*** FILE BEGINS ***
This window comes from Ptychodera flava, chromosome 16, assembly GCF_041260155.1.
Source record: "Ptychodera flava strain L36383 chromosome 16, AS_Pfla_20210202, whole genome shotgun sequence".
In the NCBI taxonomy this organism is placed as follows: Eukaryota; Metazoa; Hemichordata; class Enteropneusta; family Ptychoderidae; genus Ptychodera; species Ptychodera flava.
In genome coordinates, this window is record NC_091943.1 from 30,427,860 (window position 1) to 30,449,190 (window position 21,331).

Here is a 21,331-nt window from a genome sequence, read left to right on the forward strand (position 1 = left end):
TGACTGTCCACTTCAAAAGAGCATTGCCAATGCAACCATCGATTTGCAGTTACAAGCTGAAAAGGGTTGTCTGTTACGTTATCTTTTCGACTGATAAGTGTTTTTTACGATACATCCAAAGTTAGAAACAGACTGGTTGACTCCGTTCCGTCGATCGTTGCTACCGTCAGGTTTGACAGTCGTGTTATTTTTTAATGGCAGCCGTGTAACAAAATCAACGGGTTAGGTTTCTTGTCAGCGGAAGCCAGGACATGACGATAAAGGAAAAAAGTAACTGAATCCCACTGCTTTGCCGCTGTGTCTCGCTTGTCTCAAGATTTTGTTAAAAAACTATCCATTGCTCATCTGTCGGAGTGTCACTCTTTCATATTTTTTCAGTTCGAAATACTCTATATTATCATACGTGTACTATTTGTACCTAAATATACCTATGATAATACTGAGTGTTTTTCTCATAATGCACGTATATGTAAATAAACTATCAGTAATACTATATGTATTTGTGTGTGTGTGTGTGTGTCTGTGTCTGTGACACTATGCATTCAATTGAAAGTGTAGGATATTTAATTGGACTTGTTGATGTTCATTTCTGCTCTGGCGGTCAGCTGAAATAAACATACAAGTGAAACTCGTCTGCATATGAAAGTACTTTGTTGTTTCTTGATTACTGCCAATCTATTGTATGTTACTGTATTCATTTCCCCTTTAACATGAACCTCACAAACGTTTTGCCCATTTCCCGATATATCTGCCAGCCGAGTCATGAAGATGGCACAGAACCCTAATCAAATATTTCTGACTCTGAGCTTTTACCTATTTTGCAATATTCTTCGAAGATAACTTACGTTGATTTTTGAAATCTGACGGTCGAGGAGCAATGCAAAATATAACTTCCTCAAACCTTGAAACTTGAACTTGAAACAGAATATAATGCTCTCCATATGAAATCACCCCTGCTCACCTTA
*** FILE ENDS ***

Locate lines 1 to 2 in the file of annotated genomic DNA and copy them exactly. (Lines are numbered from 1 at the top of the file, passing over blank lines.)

This window comes from Ptychodera flava, chromosome 16, assembly GCF_041260155.1.
Source record: "Ptychodera flava strain L36383 chromosome 16, AS_Pfla_20210202, whole genome shotgun sequence".